I neglected to mention that we had a cottage on Black Lake by my mother’s old home town, Onaway. We spent many enjoyable summers there. Like their mother before them, my children learned to swim there.

Mother died some years before my father. When he was alone, he spent much of his time doing church work, playing cribbage with his buddies and visiting back and forth with me.

My son, David, married Carolyn Cigan and they have two sons, Sam, 16, and Will, 7. They live in Sutton’s Bay where David has a business as a CPA.

Marianne lived in Gwinn in the U.P. and works for Northern Michigan University.

So, folks, now you know everything we know! Gloria is now getting our newsletter, and has been in touch with her old childhood buddy, Carole Mains Finley. She has now met, via the telephone, another ‘cousin’, me. And God willing, she may meet the rest of us some day! Myra.

The following article is about Lobdell-Emery in Onaway. I copied it from the internet. It gives the history of the plant in Onaway, and the fire that destroyed it

Onaway Historical Museum, Onaway. Located in the majestic, historical Onaway Courthouse, the museum hosts artifacts related to the Lobdell-Emery Plant that burned on 1926. At that time "Onaway Steers the World" was the slogan for the plant which was the manufacturing site of wooden steering wheels for the American automobile industry. The courthouse has gone through a community sponsored restoration.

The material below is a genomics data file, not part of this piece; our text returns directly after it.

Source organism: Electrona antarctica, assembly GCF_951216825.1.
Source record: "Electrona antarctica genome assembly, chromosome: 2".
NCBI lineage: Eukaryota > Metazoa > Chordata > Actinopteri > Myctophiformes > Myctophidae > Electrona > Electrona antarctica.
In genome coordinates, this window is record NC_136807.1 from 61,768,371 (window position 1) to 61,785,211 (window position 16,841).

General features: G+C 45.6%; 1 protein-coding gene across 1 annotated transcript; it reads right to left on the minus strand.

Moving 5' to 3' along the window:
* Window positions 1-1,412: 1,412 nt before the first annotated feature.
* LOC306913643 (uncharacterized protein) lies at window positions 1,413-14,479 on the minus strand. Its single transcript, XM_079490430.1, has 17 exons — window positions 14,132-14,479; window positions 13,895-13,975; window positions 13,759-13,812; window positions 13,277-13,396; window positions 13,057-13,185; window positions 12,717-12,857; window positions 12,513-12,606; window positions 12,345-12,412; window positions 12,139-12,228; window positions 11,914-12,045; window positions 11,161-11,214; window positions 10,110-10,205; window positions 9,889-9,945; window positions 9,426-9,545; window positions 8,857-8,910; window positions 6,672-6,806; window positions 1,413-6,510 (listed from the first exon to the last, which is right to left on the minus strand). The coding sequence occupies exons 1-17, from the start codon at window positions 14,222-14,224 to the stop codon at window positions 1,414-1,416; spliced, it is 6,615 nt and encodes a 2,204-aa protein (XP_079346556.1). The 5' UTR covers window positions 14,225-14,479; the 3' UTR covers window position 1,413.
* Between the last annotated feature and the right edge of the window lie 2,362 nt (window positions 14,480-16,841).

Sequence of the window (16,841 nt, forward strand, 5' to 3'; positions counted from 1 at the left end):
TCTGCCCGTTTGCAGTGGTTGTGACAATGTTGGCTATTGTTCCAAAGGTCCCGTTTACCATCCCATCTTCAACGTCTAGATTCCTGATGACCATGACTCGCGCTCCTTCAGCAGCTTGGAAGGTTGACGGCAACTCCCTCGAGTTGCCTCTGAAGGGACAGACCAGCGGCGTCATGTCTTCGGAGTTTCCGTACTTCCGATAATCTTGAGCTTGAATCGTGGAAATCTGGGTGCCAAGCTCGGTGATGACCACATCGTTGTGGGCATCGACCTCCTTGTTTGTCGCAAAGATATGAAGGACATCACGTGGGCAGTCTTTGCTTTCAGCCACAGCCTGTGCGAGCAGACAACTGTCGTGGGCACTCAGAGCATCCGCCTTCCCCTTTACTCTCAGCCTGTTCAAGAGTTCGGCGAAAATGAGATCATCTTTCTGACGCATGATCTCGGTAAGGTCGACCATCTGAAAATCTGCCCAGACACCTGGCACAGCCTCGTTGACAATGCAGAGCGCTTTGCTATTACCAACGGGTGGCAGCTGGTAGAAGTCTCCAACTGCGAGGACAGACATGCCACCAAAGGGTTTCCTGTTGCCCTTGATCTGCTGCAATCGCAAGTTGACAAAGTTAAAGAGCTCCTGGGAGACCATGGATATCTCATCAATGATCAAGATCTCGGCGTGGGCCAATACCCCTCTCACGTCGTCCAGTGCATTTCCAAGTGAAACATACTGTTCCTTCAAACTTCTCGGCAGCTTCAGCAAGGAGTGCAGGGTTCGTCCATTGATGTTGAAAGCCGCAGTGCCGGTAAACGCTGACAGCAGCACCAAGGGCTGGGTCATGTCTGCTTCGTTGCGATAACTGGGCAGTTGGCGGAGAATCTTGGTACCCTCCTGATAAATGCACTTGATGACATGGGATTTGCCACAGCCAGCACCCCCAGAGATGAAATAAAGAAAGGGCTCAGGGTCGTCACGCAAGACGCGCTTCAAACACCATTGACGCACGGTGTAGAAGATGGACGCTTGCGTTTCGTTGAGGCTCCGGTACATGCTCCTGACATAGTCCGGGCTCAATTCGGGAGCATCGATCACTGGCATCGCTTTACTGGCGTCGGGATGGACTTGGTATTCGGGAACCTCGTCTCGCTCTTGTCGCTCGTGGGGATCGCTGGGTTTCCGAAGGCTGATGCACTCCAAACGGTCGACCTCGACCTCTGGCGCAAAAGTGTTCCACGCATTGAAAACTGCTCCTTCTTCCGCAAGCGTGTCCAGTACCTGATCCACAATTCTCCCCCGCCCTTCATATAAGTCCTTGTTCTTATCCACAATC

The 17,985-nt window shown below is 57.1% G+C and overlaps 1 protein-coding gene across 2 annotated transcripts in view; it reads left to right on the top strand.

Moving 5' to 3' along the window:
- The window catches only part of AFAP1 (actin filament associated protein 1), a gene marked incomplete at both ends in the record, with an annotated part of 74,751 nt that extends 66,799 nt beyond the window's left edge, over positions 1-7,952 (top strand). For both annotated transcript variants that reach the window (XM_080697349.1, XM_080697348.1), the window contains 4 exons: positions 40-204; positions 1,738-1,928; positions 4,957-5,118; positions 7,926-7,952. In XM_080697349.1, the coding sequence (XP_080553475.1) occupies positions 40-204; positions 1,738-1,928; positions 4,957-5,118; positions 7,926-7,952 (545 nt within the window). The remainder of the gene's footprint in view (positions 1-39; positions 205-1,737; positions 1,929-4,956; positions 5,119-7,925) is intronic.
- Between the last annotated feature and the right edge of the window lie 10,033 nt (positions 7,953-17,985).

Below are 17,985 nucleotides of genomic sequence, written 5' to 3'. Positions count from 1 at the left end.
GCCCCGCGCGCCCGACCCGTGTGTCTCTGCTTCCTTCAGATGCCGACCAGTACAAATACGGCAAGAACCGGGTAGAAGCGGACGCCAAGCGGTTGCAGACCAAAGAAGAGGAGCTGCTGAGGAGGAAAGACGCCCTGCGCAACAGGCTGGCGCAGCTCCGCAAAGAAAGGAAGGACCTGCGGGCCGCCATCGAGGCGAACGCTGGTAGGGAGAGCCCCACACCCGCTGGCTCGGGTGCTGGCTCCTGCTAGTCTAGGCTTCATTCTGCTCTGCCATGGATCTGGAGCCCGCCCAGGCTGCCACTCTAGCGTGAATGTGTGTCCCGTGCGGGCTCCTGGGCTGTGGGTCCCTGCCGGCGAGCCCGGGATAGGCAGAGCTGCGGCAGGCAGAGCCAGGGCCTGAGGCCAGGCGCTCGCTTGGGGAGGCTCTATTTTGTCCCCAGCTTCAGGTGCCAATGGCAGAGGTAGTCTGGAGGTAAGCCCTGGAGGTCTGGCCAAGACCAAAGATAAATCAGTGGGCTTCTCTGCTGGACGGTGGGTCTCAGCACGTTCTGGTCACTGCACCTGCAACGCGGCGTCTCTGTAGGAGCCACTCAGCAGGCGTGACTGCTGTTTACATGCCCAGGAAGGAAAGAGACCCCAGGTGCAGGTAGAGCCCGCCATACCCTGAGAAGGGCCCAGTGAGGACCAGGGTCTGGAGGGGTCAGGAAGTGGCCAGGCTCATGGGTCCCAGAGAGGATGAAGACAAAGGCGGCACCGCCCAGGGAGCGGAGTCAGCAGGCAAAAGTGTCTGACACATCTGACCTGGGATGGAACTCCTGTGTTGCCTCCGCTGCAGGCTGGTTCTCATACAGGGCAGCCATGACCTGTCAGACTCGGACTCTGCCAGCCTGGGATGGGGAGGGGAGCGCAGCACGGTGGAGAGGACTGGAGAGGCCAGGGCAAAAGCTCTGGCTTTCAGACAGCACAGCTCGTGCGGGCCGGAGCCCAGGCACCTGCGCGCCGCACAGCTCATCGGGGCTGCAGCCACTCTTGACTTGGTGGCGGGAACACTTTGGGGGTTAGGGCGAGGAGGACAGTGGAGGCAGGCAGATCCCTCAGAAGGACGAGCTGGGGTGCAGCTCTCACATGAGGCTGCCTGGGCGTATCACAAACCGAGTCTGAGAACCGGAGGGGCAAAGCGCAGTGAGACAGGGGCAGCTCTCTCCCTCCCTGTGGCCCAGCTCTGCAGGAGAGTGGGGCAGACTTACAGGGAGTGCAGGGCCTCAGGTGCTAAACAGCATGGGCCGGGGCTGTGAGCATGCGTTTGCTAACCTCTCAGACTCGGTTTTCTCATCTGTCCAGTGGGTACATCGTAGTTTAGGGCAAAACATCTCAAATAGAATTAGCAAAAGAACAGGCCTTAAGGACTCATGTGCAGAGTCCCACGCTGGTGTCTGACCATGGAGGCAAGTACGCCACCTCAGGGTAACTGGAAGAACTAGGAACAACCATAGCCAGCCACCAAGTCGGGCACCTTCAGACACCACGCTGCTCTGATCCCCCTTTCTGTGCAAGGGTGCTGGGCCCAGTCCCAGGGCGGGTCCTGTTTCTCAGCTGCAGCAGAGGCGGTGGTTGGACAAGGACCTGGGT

Onaway was settled in the 1880's as a logging community and experienced rapid growth in its early years. Onaway was incorporated as a village in 1889 and became a city in 1920. Until the Lobdell-Emery Plant burned in 1926, Onaway "Steered the World" as the manufacturing site for steering wheels for the American automobile industry.

A photo of Oran Cochrane's Steadybreaker shop in St. Louis, about fifteen miles south of Mt. Pleasant where I eventually lived for almost ten years. When it was owned by Oran the shop was far removed from my sphere of knowledge at the time as the linits of my my knowledge, even at the end high school in 1967 extended no further south than Flynn Valley south of Beaver Lake.

A photo of Don (left) and Oran Cochrane. I would guess the picture dates from the end of Cochrane motors. Studebaker folded its tent about 1965.